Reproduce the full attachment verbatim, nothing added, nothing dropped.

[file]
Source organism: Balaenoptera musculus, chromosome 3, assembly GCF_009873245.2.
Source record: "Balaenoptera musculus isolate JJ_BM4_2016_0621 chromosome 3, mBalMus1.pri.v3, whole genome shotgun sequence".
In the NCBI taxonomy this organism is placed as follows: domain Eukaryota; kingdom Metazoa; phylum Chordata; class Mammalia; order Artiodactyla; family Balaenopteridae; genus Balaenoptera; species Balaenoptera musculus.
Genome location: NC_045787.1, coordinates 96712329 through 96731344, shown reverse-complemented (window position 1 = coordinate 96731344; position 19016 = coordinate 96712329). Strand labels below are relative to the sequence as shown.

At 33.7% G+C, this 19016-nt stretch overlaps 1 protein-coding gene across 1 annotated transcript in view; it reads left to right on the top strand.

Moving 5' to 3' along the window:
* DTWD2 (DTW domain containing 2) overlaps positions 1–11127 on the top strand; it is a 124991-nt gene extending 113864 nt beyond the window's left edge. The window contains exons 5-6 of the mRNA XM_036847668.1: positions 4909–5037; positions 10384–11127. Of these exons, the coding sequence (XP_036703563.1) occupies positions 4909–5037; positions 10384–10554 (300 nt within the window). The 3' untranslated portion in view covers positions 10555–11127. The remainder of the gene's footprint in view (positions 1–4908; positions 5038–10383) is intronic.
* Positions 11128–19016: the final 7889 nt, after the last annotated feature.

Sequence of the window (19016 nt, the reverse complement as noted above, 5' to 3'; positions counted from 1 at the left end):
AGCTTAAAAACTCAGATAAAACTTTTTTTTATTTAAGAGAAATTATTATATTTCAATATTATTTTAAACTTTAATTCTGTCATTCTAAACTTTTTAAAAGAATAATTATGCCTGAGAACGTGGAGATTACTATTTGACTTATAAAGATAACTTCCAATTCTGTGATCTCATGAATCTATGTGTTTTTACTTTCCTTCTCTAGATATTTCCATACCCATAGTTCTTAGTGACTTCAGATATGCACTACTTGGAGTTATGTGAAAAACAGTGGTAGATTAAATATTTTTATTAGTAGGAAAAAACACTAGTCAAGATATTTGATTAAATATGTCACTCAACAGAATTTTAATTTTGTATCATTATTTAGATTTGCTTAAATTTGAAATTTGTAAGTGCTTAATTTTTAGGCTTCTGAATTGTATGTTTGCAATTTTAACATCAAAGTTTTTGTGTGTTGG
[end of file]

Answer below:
Source organism: Balaenoptera musculus, chromosome 3, assembly GCF_009873245.2.
Source record: "Balaenoptera musculus isolate JJ_BM4_2016_0621 chromosome 3, mBalMus1.pri.v3, whole genome shotgun sequence".
In the NCBI taxonomy this organism is placed as follows: domain Eukaryota; kingdom Metazoa; phylum Chordata; class Mammalia; order Artiodactyla; family Balaenopteridae; genus Balaenoptera; species Balaenoptera musculus.
Genome location: NC_045787.1, coordinates 96712329 through 96731344, shown reverse-complemented (window position 1 = coordinate 96731344; position 19016 = coordinate 96712329). Strand labels below are relative to the sequence as shown.

At 33.7% G+C, this 19016-nt stretch overlaps 1 protein-coding gene across 1 annotated transcript in view; it reads left to right on the top strand.

Moving 5' to 3' along the window:
* DTWD2 (DTW domain containing 2) overlaps positions 1–11127 on the top strand; it is a 124991-nt gene extending 113864 nt beyond the window's left edge. The window contains exons 5-6 of the mRNA XM_036847668.1: positions 4909–5037; positions 10384–11127. Of these exons, the coding sequence (XP_036703563.1) occupies positions 4909–5037; positions 10384–10554 (300 nt within the window). The 3' untranslated portion in view covers positions 10555–11127. The remainder of the gene's footprint in view (positions 1–4908; positions 5038–10383) is intronic.
* Positions 11128–19016: the final 7889 nt, after the last annotated feature.

Sequence of the window (19016 nt, the reverse complement as noted above, 5' to 3'; positions counted from 1 at the left end):
AGCTTAAAAACTCAGATAAAACTTTTTTTTATTTAAGAGAAATTATTATATTTCAATATTATTTTAAACTTTAATTCTGTCATTCTAAACTTTTTAAAAGAATAATTATGCCTGAGAACGTGGAGATTACTATTTGACTTATAAAGATAACTTCCAATTCTGTGATCTCATGAATCTATGTGTTTTTACTTTCCTTCTCTAGATATTTCCATACCCATAGTTCTTAGTGACTTCAGATATGCACTACTTGGAGTTATGTGAAAAACAGTGGTAGATTAAATATTTTTATTAGTAGGAAAAAACACTAGTCAAGATATTTGATTAAATATGTCACTCAACAGAATTTTAATTTTGTATCATTATTTAGATTTGCTTAAATTTGAAATTTGTAAGTGCTTAATTTTTAGGCTTCTGAATTGTATGTTTGCAATTTTAACATCAAAGTTTTTGTGTGTTGG